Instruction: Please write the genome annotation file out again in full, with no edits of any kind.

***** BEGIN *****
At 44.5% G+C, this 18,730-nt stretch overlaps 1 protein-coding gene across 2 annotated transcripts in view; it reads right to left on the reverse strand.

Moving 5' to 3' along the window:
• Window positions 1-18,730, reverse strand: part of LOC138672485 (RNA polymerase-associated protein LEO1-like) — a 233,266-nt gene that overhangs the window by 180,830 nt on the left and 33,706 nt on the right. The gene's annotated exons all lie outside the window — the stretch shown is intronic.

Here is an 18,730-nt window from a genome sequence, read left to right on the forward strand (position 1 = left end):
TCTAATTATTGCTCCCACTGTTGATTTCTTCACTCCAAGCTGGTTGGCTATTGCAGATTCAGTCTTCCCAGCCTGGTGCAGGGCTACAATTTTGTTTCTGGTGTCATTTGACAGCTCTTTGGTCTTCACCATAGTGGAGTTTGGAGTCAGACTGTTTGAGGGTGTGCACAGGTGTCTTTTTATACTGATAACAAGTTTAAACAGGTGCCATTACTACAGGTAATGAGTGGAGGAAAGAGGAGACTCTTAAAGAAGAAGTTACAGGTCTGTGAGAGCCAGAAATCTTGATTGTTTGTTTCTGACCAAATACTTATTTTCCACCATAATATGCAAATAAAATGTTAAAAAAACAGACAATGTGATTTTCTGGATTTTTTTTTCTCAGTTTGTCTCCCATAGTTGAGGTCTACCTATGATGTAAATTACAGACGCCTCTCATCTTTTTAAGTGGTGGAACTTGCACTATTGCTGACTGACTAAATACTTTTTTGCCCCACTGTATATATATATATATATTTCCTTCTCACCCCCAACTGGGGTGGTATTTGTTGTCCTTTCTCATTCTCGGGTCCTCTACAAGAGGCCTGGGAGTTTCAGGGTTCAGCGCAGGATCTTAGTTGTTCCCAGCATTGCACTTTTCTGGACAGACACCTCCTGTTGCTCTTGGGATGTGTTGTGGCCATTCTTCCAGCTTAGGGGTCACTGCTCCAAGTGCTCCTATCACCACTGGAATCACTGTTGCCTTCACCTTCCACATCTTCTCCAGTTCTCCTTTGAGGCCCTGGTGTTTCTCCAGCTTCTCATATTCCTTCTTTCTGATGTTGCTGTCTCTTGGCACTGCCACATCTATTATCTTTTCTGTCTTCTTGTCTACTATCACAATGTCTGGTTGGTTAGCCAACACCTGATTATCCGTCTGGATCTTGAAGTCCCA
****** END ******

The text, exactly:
At 44.5% G+C, this 18,730-nt stretch overlaps 1 protein-coding gene across 2 annotated transcripts in view; it reads right to left on the reverse strand.

Moving 5' to 3' along the window:
• Window positions 1-18,730, reverse strand: part of LOC138672485 (RNA polymerase-associated protein LEO1-like) — a 233,266-nt gene that overhangs the window by 180,830 nt on the left and 33,706 nt on the right. The gene's annotated exons all lie outside the window — the stretch shown is intronic.

Here is an 18,730-nt window from a genome sequence, read left to right on the forward strand (position 1 = left end):
TCTAATTATTGCTCCCACTGTTGATTTCTTCACTCCAAGCTGGTTGGCTATTGCAGATTCAGTCTTCCCAGCCTGGTGCAGGGCTACAATTTTGTTTCTGGTGTCATTTGACAGCTCTTTGGTCTTCACCATAGTGGAGTTTGGAGTCAGACTGTTTGAGGGTGTGCACAGGTGTCTTTTTATACTGATAACAAGTTTAAACAGGTGCCATTACTACAGGTAATGAGTGGAGGAAAGAGGAGACTCTTAAAGAAGAAGTTACAGGTCTGTGAGAGCCAGAAATCTTGATTGTTTGTTTCTGACCAAATACTTATTTTCCACCATAATATGCAAATAAAATGTTAAAAAAACAGACAATGTGATTTTCTGGATTTTTTTTTCTCAGTTTGTCTCCCATAGTTGAGGTCTACCTATGATGTAAATTACAGACGCCTCTCATCTTTTTAAGTGGTGGAACTTGCACTATTGCTGACTGACTAAATACTTTTTTGCCCCACTGTATATATATATATATATTTCCTTCTCACCCCCAACTGGGGTGGTATTTGTTGTCCTTTCTCATTCTCGGGTCCTCTACAAGAGGCCTGGGAGTTTCAGGGTTCAGCGCAGGATCTTAGTTGTTCCCAGCATTGCACTTTTCTGGACAGACACCTCCTGTTGCTCTTGGGATGTGTTGTGGCCATTCTTCCAGCTTAGGGGTCACTGCTCCAAGTGCTCCTATCACCACTGGAATCACTGTTGCCTTCACCTTCCACATCTTCTCCAGTTCTCCTTTGAGGCCCTGGTGTTTCTCCAGCTTCTCATATTCCTTCTTTCTGATGTTGCTGTCTCTTGGCACTGCCACATCTATTATCTTTTCTGTCTTCTTGTCTACTATCACAATGTCTGGTTGGTTAGCCAACACCTGATTATCCGTCTGGATCTTGAAGTCCCA